I’m very pleased the CEO has declared they will learn lessons and that the executive will improve their performance. The commitment from the Chairman is also to be gratefully welcomed. However fine words now have to be turned into action especially on the playing side.

    As the squad undergo the many changes that are inevitable the first step is to ensure that the squad meets the requirements of the Head Coach and I really hope it remains Tony Mowbray.

    It will not be easy to get back into the Championship but the big advantage Blues have is that they will have superior finances to most other clubs in the division unlike the first time we were in the third level.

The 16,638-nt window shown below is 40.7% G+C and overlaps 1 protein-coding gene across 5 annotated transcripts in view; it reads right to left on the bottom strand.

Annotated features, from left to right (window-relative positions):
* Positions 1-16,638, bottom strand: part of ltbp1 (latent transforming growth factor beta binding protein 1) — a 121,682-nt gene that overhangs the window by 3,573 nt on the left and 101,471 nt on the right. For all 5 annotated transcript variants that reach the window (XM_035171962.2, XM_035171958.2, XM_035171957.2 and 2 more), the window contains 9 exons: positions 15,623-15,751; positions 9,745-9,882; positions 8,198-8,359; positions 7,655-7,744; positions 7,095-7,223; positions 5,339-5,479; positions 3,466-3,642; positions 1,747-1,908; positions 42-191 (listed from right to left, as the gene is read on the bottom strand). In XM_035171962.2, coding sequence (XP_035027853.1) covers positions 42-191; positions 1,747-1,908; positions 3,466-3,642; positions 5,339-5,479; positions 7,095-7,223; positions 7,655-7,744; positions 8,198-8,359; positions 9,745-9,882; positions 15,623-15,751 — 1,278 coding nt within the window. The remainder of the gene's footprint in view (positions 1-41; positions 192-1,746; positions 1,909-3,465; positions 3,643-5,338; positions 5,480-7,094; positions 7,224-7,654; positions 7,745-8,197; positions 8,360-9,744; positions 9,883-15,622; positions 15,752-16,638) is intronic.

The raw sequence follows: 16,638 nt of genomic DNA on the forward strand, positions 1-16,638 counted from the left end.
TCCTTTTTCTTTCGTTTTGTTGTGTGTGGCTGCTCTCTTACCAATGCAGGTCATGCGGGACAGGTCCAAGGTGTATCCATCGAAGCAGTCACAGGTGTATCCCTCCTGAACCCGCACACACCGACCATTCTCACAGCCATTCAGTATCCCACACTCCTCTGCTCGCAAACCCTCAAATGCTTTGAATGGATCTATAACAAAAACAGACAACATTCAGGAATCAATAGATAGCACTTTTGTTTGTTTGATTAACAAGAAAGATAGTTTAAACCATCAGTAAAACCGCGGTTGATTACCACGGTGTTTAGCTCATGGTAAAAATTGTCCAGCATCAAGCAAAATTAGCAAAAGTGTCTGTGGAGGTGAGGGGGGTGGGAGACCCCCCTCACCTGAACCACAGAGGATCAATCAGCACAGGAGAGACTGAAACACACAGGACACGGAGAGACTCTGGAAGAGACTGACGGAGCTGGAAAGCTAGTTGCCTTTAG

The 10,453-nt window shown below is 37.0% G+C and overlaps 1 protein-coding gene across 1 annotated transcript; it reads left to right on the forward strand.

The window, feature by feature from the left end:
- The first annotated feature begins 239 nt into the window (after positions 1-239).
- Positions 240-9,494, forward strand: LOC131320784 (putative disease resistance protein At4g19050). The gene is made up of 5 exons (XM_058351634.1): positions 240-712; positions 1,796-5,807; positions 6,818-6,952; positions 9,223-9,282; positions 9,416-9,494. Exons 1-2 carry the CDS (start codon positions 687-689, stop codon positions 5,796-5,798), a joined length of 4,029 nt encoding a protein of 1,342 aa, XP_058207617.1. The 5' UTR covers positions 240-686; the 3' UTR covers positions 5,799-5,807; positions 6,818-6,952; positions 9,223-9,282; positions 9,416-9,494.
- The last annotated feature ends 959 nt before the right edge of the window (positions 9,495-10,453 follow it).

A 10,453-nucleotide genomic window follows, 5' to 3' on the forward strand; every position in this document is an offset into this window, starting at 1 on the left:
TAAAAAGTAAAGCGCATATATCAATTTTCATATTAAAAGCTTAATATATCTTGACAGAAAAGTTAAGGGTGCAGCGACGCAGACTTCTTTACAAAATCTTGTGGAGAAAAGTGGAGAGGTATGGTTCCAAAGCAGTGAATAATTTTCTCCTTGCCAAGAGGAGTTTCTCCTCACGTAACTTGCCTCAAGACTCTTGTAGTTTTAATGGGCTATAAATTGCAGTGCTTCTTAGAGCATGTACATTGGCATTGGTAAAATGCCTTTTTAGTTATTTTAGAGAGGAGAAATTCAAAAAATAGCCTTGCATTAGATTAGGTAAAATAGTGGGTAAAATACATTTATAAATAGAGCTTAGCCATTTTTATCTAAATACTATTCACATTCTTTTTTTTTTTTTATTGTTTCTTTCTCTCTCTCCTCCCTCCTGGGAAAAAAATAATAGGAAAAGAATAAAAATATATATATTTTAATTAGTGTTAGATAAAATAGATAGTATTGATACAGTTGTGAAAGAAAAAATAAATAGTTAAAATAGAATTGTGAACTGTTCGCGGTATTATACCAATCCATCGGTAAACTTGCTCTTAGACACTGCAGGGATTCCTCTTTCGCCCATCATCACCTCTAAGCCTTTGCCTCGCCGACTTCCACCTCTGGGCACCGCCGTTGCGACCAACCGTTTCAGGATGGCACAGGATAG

I well remember attending a game at St. Andrews on a freezing February night in 1990 that ended 0-0 along with just over 5.000 others. Difficult to believe but the club took over 40,000 fans to Wembley for the Leyland Daf Final a few months later to see Blues lift the cup. A great thing personally was that John Gayle, who scored two of the goals, had played at Bromsgrove Rovers whom my son and myself also followed very keenly as we lived in the town.

    For those who are downcast by relegation they should take heart as there’s always another day ????????????????????????

    Reply
    • Jez Hemming

      Thanks for commenting. We’ve been here before haven’t we?
      As an interesting aside I supplied the suits to the team and management for that 1991 final. What a day that was. It really showed the potential of the club, if we could just get some success.

      Reply
  3. Mark R